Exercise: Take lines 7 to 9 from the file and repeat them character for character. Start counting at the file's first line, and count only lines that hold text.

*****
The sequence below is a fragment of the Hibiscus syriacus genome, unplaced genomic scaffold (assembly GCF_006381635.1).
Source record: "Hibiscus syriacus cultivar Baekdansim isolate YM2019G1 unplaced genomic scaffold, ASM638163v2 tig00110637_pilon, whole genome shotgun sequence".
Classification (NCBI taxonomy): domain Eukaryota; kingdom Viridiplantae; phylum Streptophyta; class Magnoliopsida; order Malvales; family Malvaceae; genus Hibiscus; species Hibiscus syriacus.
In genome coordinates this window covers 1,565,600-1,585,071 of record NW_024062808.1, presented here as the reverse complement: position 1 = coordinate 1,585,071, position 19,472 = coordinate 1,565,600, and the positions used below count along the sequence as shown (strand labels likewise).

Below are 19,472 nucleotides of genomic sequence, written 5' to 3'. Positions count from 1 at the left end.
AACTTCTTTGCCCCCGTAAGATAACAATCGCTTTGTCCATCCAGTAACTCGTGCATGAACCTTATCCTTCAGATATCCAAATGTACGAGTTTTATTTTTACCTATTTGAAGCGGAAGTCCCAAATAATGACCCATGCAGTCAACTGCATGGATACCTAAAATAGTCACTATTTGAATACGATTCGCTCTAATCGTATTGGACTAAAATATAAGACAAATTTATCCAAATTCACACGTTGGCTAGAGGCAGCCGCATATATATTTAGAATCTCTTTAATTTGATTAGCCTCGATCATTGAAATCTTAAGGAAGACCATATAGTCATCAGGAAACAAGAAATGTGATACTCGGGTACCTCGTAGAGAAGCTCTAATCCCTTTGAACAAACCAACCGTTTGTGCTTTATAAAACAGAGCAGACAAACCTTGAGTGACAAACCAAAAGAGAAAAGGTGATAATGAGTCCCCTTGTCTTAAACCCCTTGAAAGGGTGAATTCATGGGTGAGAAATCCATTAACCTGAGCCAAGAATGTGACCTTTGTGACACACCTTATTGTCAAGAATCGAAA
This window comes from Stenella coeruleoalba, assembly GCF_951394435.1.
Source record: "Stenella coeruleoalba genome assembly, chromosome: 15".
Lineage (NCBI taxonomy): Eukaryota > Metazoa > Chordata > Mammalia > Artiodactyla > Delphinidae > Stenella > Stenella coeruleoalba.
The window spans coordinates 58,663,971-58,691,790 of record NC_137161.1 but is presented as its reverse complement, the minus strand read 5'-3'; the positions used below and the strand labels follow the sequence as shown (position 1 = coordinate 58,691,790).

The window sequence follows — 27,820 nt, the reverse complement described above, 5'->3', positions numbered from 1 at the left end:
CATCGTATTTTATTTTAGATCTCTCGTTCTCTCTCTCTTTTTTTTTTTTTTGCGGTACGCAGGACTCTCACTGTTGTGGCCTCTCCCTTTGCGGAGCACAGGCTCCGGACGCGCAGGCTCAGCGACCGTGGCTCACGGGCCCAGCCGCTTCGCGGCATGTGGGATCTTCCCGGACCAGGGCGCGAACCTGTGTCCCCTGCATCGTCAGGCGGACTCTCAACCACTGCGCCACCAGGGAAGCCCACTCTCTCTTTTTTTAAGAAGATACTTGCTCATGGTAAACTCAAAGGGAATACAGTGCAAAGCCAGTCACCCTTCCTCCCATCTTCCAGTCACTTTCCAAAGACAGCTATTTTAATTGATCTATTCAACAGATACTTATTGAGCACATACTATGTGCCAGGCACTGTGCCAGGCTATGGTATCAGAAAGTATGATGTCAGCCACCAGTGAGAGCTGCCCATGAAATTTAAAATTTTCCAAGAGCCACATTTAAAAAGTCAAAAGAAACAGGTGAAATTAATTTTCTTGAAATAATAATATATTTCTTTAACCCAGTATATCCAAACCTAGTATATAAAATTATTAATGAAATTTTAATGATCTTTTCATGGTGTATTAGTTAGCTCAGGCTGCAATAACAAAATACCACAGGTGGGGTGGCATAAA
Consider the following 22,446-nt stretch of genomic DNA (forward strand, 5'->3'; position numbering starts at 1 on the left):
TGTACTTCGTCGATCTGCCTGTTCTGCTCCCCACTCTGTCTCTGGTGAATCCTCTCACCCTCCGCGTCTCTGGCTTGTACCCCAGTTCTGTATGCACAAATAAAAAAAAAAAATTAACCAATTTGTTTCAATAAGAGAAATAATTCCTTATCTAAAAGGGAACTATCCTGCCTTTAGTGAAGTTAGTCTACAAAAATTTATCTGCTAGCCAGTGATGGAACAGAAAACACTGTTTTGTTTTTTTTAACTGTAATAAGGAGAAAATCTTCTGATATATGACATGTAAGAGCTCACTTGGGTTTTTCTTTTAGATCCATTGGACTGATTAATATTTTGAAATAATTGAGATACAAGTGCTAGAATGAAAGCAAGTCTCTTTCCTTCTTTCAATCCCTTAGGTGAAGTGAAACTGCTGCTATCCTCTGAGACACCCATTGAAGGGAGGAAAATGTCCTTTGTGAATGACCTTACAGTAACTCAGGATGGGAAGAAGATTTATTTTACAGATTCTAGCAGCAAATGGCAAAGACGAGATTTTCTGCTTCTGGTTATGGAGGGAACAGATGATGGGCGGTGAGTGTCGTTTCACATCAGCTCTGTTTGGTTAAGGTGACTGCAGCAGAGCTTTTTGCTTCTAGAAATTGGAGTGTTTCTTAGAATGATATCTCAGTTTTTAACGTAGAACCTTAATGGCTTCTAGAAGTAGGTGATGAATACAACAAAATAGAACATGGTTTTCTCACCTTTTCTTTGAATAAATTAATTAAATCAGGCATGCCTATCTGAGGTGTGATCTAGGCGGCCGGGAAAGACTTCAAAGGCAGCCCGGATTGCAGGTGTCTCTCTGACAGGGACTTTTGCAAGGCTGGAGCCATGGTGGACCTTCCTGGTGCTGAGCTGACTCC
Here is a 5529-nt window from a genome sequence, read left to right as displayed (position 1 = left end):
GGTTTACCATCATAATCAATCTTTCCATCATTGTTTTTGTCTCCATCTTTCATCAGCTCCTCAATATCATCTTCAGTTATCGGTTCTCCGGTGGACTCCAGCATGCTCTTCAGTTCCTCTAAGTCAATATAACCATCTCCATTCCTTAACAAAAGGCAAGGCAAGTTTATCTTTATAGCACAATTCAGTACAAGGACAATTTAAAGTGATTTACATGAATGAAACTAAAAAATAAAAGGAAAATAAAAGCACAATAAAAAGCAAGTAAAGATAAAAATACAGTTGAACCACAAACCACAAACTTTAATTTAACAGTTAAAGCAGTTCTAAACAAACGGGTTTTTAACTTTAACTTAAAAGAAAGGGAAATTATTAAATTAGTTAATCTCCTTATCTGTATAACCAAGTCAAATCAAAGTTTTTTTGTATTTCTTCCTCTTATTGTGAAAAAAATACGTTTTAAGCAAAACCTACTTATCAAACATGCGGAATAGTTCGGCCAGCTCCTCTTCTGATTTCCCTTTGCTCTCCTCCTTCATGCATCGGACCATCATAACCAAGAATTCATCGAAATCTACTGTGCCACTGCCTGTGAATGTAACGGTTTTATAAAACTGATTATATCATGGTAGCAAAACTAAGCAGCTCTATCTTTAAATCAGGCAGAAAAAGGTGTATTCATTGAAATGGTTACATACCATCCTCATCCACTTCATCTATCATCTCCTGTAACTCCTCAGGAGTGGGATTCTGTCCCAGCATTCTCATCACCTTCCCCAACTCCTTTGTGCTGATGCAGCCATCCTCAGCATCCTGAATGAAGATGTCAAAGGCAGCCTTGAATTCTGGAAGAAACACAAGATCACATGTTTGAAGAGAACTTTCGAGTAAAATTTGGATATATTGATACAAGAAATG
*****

This window comes from Stenella coeruleoalba, assembly GCF_951394435.1.
Source record: "Stenella coeruleoalba genome assembly, chromosome: 15".
Lineage (NCBI taxonomy): Eukaryota > Metazoa > Chordata > Mammalia > Artiodactyla > Delphinidae > Stenella > Stenella coeruleoalba.